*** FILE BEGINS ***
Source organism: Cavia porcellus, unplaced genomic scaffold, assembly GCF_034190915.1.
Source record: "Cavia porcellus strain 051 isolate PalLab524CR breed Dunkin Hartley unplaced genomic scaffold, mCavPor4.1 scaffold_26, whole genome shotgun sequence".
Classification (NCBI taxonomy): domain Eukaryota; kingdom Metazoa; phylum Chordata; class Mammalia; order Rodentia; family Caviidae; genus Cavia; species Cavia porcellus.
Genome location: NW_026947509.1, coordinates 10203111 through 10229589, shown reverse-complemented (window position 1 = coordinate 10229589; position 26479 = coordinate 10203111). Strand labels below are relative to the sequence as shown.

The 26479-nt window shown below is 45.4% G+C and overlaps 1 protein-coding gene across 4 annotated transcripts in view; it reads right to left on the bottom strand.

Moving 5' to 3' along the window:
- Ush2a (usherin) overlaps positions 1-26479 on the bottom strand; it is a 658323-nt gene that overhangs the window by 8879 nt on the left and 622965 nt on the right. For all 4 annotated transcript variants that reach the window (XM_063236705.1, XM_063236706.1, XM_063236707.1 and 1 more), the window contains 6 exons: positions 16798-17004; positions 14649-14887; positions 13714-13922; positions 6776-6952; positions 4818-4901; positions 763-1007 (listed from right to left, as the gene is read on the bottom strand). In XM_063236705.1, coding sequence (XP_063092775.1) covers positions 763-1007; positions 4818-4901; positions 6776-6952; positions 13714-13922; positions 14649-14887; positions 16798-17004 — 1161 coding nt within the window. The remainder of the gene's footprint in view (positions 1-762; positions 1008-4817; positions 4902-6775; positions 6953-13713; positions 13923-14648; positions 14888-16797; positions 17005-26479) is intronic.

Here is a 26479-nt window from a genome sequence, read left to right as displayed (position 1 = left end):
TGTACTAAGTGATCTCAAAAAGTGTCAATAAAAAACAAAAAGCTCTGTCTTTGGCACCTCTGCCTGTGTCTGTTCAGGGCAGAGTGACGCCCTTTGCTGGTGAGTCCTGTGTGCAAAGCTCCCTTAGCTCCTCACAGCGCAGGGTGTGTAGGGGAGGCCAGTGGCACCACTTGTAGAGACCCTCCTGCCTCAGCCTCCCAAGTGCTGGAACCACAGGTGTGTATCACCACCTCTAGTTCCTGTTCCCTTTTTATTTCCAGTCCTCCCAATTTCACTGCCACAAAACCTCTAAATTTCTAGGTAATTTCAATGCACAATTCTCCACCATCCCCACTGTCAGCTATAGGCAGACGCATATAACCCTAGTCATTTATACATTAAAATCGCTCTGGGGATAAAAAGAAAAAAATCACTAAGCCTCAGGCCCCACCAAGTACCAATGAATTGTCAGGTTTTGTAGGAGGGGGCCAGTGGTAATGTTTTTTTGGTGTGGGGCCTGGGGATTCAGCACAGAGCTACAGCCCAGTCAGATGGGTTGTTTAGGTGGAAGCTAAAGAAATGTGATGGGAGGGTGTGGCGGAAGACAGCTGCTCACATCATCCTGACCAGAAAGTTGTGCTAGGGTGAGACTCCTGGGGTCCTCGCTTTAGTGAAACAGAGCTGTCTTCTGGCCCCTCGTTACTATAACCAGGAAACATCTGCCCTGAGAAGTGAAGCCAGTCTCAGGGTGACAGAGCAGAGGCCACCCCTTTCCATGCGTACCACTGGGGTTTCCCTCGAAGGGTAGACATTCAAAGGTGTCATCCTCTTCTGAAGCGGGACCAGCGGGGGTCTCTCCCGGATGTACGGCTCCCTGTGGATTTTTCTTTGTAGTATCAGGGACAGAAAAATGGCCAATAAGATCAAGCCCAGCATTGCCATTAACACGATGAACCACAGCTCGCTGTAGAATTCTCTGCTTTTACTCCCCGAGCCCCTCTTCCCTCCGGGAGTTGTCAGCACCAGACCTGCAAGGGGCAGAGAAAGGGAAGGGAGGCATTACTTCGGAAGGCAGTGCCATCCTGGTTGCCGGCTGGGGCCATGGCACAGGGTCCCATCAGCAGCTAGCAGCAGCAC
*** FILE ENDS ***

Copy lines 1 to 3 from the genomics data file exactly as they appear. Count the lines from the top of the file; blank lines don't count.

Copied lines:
Source organism: Cavia porcellus, unplaced genomic scaffold, assembly GCF_034190915.1.
Source record: "Cavia porcellus strain 051 isolate PalLab524CR breed Dunkin Hartley unplaced genomic scaffold, mCavPor4.1 scaffold_26, whole genome shotgun sequence".
Classification (NCBI taxonomy): domain Eukaryota; kingdom Metazoa; phylum Chordata; class Mammalia; order Rodentia; family Caviidae; genus Cavia; species Cavia porcellus.